Easy Does It: Turkey Stock
Yankee Plus Dec 2015
TABLE OF CONTENTS
Some people prefer the white meat and some crave dark meat. My favorite part of the bird is the bones for soup — I can’t pick the carcass fast enough following the feast. It doesn’t have to be bone clean, for any meat left just adds more flavor. If you’re not up to the task after the big meal, remove the meat from the bones and freeze the carcass and meat separately (don’t forget to save some of the meat for sandwiches).
Making turkey stock at home is a simple process, but a lengthy one. All it takes is a few basic ingredients and a little time.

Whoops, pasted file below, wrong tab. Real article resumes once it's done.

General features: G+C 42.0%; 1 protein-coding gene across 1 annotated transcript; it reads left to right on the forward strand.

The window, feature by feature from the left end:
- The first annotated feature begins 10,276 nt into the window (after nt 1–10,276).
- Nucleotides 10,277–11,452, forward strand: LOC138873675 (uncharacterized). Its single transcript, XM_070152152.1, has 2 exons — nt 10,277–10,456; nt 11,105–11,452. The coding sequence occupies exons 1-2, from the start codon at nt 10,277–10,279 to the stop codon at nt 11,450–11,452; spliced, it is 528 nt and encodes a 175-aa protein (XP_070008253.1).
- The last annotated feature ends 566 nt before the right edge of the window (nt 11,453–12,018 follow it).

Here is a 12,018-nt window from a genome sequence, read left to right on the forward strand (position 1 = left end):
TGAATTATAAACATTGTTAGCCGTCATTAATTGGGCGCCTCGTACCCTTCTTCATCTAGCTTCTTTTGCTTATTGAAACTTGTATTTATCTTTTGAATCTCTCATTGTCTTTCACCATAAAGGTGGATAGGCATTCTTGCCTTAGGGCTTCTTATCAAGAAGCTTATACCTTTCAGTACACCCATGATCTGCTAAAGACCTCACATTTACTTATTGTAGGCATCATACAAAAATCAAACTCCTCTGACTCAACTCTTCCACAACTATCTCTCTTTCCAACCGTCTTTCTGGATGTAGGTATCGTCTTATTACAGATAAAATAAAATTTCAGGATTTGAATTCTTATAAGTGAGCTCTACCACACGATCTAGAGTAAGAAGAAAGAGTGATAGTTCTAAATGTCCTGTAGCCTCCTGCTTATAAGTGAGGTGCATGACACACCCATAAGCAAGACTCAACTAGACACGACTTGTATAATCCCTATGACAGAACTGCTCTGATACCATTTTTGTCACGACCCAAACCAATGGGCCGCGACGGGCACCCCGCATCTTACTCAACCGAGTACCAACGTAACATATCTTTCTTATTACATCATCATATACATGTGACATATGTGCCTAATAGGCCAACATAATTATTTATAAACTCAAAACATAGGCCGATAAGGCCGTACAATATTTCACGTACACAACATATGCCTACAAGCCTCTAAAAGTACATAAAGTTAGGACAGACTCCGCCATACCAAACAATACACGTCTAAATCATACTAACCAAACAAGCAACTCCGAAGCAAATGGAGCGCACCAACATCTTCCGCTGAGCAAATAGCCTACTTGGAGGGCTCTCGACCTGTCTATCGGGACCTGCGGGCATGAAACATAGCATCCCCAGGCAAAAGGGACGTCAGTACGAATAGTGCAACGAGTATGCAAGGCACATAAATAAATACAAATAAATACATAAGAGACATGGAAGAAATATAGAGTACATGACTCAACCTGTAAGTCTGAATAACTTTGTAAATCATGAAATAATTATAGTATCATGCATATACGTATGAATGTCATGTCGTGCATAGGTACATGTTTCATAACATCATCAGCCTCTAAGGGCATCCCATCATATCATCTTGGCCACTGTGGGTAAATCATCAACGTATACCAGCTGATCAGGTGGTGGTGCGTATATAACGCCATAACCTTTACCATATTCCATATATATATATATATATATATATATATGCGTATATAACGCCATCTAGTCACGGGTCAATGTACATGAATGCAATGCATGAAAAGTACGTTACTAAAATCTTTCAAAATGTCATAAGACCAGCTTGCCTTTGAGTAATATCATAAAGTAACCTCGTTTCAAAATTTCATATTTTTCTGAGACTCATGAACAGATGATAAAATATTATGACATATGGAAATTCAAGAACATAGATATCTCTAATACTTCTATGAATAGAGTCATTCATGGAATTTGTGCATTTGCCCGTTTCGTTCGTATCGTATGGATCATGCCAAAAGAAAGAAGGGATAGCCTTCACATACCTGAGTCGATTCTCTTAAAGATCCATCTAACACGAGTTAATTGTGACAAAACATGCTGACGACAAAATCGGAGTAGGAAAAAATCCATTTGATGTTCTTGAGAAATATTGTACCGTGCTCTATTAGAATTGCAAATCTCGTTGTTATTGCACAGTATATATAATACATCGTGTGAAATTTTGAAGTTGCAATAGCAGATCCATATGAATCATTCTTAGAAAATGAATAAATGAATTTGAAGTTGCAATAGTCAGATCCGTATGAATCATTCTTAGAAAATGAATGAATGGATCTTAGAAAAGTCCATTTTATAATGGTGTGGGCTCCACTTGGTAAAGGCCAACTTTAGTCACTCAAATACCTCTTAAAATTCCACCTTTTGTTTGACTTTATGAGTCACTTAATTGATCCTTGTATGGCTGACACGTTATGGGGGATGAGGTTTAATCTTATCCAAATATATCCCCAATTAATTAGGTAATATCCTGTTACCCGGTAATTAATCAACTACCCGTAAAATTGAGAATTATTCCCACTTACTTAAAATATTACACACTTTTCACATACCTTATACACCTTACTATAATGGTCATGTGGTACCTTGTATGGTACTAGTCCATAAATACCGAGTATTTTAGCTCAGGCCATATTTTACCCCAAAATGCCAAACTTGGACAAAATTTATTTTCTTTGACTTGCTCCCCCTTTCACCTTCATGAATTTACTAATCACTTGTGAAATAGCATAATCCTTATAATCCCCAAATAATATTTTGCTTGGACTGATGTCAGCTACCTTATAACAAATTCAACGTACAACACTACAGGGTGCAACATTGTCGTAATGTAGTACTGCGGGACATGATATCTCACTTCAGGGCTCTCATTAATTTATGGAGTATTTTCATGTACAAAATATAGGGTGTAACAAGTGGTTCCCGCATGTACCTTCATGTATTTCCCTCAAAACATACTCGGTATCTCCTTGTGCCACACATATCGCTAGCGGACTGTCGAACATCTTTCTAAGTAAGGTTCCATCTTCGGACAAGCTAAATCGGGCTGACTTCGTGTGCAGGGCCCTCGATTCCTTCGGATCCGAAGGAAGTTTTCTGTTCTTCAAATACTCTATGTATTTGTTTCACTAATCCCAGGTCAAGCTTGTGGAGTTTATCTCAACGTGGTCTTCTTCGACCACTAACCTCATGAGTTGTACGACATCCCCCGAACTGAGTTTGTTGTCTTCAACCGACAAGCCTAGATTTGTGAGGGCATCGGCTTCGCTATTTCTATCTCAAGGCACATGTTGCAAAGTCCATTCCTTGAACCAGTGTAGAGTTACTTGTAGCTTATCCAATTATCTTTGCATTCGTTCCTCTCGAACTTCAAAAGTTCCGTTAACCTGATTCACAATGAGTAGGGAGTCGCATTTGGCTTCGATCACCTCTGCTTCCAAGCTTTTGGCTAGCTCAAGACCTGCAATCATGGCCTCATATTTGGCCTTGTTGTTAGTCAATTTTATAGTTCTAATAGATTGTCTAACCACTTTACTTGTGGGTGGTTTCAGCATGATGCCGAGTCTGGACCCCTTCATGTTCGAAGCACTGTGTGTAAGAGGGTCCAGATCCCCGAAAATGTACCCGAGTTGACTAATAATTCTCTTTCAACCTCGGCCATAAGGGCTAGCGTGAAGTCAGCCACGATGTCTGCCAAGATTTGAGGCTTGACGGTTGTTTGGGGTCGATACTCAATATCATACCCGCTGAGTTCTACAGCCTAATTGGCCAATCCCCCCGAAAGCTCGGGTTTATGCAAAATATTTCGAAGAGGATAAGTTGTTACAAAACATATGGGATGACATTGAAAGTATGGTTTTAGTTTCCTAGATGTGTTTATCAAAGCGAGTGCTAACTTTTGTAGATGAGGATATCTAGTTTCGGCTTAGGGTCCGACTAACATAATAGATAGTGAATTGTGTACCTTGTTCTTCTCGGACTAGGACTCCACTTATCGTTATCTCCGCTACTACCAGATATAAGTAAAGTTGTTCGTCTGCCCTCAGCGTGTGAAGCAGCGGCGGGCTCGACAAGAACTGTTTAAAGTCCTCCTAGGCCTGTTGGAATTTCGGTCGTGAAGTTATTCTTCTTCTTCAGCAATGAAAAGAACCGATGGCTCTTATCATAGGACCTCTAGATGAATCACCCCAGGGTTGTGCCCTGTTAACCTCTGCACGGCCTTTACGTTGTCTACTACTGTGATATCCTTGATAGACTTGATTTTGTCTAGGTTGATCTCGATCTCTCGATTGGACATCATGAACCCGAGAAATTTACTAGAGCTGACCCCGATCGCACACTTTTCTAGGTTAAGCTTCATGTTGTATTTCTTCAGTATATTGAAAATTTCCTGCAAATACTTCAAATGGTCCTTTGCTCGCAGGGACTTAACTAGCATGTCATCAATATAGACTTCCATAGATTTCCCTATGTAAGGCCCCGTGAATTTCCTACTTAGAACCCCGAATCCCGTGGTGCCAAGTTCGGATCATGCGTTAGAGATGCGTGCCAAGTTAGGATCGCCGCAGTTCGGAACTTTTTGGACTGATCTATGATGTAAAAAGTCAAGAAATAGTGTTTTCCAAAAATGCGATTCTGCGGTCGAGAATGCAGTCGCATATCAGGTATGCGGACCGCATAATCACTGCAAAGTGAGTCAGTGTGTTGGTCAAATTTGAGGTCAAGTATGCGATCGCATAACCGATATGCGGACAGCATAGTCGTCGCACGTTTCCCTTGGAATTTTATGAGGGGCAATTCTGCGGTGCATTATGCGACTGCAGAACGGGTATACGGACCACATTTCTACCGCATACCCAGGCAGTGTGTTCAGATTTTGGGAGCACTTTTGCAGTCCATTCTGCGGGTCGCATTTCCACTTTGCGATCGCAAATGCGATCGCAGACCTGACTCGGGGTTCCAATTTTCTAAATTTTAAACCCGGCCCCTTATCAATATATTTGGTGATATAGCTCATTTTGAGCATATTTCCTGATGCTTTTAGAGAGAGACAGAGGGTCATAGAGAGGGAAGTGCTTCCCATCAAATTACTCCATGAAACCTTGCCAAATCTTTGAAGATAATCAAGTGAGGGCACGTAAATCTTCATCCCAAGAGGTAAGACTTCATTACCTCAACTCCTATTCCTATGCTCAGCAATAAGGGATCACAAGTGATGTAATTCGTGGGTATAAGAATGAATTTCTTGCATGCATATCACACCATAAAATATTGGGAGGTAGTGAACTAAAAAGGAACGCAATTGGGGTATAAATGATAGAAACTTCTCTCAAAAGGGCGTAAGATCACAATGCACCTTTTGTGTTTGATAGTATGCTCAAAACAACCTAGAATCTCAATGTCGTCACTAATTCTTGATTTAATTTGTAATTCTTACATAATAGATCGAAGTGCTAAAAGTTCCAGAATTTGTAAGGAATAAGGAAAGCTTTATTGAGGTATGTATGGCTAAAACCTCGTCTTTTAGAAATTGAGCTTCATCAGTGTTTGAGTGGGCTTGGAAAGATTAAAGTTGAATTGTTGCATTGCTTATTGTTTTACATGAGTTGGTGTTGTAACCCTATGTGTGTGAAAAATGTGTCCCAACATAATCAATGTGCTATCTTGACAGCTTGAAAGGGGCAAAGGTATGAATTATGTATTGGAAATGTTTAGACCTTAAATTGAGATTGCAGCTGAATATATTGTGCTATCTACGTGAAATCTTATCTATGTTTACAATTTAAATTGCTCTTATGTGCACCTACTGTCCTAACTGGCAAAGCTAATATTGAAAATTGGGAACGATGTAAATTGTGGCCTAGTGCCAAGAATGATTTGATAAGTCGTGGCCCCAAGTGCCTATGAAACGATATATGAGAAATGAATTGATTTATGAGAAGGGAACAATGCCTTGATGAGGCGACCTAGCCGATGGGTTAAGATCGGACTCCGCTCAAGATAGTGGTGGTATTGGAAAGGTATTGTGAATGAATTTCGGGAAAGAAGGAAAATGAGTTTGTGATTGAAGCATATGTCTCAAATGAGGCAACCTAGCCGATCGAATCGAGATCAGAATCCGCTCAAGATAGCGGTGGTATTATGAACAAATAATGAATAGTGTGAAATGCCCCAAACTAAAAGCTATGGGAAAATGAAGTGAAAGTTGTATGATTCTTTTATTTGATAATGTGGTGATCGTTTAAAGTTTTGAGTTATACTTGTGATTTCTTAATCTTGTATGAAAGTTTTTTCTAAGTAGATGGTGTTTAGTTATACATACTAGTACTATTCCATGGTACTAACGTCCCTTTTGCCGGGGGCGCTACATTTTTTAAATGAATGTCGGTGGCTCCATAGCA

The soup that you make is only as good as the stock that you use, so be patient and don’t rush the process. If patience is not your virtue, try Turkey and Wild Rice Soup using canned chicken broth.
Use turkey stock as you would chicken, beef, or vegetable stock — its rich, round flavors will surprise you.
Never rush stock by boiling the liquid. A vigorous boil creates a cloudy stock.
Simmer stock uncovered; the long simmering time reduces the liquid and concentrates flavors.
Do not add salt to stock.
Cool stock quickly to prevent the growth of bacteria. Place the stockpot in a sink filled with ice and stir occasionally, or pour stock into small containers to cool more quickly.
Prepare turkey stock at least 1 day ahead; allowing it plenty of time to chill will make for easy removal of fat from the surface.
Turkey stock can be stored in the refrigerator for 2 days or frozen in airtight containers for up to 3 months.